A number of people, me included, have reduced the repetition by writing code like:
1 2 3 4 5 6 7 8 9 10  template <typename T> class is { public: constexpr is(T t_) : t(std::move(t_)) {} template <typename ... U> constexpr auto any_of(U const& ... u) const { return ((t == u)  ...); } private: T t; }; 
If you're not familiar with the C++17 constructs, I'll walk you through it.
To begin with, C++17 has a class template argument type deduction that works for constructors. This works automatically when the type used in the constructor is enough to deduce the template types, which is the case with the constructor on line 5, so is{3} is automatically deduced to be is<int>{3}, since the literal 3 is an int.
The member function template any_of(), on line 7, uses a variadic template parameter pack ...u, to accept any number of arguments of any type. This is then passed to a fold expression which will be expanded such that the pattern (t == u) is repeated, where u takes on each and every of the parameters called with, in the ....
Here's an example use of the construction:
1  if (is{x}.any_of(a,b,c)) ...

It will construct an is<int>{x}, and the call to any_of(a,b,c) will in effect return the result of ((x == a)  (x == b)  (x == c)).
This takes care of much of the repetition, but it doesn't read very nicely. It's awkward.
Enter ranges. Ranges have been in the works for C++ for some time now, and is available as open source libraries if you want to try them out. Chances are they will be a part of C++20, but that decision is not made yet.
With ranges, the algorithms from <algorithm> and <numeric> can work on whole ranges of values at once, so you don't have to fiddle with iterator pairs. Collections counts as ranges, including std::initializer_list<>. In my examples I'm using the rangev3 library, available from github.com. In the rangev3 library, the algorithms are in namespace ranges::v3.
So we can instead write:
1  if (ranges::v3::any_of({a,b,c}, [x](auto y){ return x == y; }) ... 
It takes care of repetition, but at the cost of boiler plate to the degree it smells of obfuscation. It's not easy to read.
A trivial higher order function improves it:
1 2 3 4 5  template <typename T> inline auto equals(T t) { return [=](auto&& x) { return x == t;}; } 
The call can now be made as:
1  if (ranges::v3::any_of({a,b,c}, equals(x)) ... 
The call to equals(x) gives us the lambda that makes the test for equality. I guess that if you read it out, except for the namespace and punctuations, it kind of reads like normal English.
But there is a difference here. A subtle one, and one I didn't think of for a very long time. What if a, b and c, are not all of the same type?
Just a couple of days ago, I had a different idea. What if I make any_of to be a class template, that holds the values I want to compare, and implements an operator==? This would be sort of like the first example solution, but inside out.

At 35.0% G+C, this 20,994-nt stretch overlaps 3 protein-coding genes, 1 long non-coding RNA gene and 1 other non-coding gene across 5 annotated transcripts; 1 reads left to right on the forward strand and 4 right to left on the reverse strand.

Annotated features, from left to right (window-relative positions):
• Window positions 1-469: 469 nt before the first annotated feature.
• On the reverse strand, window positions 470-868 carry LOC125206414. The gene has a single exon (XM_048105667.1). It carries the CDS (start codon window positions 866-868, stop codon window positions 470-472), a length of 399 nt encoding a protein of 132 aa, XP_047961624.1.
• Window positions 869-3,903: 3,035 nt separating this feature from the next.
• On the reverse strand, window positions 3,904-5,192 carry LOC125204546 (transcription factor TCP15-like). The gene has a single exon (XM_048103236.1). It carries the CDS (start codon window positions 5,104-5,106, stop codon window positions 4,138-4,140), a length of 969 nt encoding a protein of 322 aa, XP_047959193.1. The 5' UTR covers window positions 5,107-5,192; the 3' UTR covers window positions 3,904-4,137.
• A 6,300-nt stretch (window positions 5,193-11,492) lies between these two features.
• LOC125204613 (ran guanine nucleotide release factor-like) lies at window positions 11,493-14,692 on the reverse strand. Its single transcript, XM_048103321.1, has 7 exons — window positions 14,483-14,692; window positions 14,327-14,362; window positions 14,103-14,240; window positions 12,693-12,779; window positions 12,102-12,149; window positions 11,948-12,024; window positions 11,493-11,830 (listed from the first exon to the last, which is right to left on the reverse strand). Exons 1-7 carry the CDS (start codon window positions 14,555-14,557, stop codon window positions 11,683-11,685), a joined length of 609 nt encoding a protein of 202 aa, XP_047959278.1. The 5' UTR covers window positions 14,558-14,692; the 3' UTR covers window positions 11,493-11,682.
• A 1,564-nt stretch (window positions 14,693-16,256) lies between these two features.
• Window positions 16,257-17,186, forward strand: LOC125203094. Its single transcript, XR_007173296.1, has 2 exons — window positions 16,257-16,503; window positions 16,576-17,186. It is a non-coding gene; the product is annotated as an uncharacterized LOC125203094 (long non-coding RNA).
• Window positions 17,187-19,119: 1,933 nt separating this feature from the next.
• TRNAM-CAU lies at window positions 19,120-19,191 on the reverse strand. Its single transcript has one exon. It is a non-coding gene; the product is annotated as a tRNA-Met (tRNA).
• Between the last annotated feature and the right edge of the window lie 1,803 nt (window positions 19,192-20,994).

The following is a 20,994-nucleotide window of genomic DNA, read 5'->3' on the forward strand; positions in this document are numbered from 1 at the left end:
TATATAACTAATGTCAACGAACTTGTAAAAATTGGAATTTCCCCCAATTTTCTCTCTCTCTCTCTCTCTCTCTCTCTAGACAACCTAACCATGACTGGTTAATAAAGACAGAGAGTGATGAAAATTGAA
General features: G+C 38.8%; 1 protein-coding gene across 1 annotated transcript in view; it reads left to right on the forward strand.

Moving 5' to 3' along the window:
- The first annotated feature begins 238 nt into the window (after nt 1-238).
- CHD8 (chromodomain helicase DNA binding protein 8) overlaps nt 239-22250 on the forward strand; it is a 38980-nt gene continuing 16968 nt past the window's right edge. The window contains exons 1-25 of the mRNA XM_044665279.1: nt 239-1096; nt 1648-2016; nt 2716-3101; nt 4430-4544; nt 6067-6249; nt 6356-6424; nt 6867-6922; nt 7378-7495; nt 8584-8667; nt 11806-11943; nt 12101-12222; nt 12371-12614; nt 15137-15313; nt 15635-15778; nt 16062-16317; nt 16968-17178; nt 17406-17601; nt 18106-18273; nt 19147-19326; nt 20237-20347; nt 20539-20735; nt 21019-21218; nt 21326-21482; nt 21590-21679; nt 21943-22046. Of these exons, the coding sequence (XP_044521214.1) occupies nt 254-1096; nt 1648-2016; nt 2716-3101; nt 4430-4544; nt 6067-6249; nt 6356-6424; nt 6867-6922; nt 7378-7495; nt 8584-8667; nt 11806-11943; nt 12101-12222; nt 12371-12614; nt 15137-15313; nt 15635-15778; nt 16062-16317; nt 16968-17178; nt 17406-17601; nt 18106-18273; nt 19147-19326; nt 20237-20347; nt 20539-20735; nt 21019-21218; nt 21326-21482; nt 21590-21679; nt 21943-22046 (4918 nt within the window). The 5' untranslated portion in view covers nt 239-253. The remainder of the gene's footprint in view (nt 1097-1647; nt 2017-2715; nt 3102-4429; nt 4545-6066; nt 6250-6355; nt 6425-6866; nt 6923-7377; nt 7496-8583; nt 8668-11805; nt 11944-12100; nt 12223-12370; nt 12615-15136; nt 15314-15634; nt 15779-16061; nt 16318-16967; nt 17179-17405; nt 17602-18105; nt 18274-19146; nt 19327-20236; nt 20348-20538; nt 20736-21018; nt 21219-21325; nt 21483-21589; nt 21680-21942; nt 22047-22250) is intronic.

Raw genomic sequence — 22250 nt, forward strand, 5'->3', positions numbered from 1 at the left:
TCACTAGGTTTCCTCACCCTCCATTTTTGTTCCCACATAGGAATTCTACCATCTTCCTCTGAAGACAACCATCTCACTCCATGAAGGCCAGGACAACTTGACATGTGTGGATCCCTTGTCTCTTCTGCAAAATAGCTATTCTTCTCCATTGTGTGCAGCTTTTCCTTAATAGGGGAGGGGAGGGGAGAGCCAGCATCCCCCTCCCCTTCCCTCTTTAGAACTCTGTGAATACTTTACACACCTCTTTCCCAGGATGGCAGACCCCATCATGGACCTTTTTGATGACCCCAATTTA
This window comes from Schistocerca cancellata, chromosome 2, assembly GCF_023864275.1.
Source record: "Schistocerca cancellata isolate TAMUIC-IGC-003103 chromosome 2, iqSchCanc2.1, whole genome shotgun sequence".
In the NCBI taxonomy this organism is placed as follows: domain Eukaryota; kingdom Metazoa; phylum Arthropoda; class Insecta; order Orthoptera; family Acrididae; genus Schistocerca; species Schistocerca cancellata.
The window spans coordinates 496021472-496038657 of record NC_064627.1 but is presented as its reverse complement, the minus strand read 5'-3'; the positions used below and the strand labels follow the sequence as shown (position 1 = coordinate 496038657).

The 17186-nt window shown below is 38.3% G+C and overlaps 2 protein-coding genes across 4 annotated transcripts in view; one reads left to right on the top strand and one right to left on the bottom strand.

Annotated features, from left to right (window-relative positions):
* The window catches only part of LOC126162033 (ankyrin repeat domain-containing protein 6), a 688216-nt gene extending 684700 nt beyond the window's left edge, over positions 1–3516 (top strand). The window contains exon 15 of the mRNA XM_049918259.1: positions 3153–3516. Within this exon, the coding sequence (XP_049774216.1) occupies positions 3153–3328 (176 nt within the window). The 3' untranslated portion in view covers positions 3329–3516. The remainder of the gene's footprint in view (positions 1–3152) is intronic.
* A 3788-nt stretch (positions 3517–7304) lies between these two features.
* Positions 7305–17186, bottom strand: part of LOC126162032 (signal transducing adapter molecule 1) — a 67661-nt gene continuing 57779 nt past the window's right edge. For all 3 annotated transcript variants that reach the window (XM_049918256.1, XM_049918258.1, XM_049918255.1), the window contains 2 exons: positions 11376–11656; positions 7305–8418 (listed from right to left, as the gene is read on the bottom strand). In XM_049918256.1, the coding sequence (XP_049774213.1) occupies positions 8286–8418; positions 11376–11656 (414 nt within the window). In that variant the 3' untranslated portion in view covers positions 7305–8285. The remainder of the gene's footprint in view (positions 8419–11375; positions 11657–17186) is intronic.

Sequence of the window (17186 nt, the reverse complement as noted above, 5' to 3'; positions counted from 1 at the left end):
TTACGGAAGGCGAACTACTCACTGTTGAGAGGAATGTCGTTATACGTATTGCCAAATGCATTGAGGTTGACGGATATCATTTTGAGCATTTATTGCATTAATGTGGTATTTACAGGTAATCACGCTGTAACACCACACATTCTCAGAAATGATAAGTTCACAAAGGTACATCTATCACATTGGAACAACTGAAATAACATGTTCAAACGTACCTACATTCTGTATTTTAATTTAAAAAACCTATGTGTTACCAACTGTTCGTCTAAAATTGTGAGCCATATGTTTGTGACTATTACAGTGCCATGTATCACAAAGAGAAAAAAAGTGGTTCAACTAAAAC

1 2 3 4 5 6 7 8 9 10 11 12 13 14 15 16 17 18 19 20 21  template <typename ... T> class any_of : std::tuple<T...> { public: using std::tuple<T...>::tuple; template <typename U> constexpr bool operator==(const U& u) const { return std::apply([&](const auto& ... a) { return ((a == u)  ...);}, get()); } template <typename U> friend constexpr bool operator==(const U& u, const any_of& a) { return a == u; } private: constexpr const std::tuple<T...> get() const { return *this;} }; template <typename ... T> any_of(T&& ...) > any_of<T...>; 
I'll walk you through the code.
First, any_of<T...> inherits privately from std::tuple<T...>, and on line 5 we say that we have all the constructors that tuple does.
Lines 610 implements operator==, that can be called with any type. std::apply, on line 8, calls a function (first parameter) with the individual values from a tuple (2nd parameter). The function is a lambda that can take any number of arguments, and compare them with the reference captured u, as explained above for the is<T>::any_of() function template, and the 2nd parameter is the tuple that any_of inherits from (as given by the private get() member function on line 17.)
The one thing missing now is that it is not obvious for the compiler what the types T are. It cannot deduce them automatically, so we need to help it. The deduction guide on lines 2021 takes care of that. It say if we call any_of(a,b,c), it will deduce the Ts from the types of a, b and c. lvalues will be deduced to lvalue references, and rvalues will be moved into the tuple.
This is enough to make it work. A call can now be made as:
1  if (any_of{a,b,c} == x)... 
This is nice! A little bit Yodalike grammar, but the friend operator== on lines 1115 allows comparison with the arguments in the reversed order, like:
1  if (x == any_of{a,b,c})... 
This is all and well. But since this can be used with any types for which the comparisons make sense, why not expand it to other operators too, and implement all_of and none_of? Why not allow an assertion like the following?:
1  assert(all_of(a,b,c,d) > " "); 
This of course requires that a, b, c and d are all greaterthan comparable with a cstring.
I think this is neat. It reads nicely, and is not very difficult to understand.
If you want to have a look at code generation, please toy with this link to gcc.godbolt.org. Spoiler  the compilers see through it all and generates amazingly efficient code.
If you want to try it in your own code, clone it from github.com.
No comments:
Post a Comment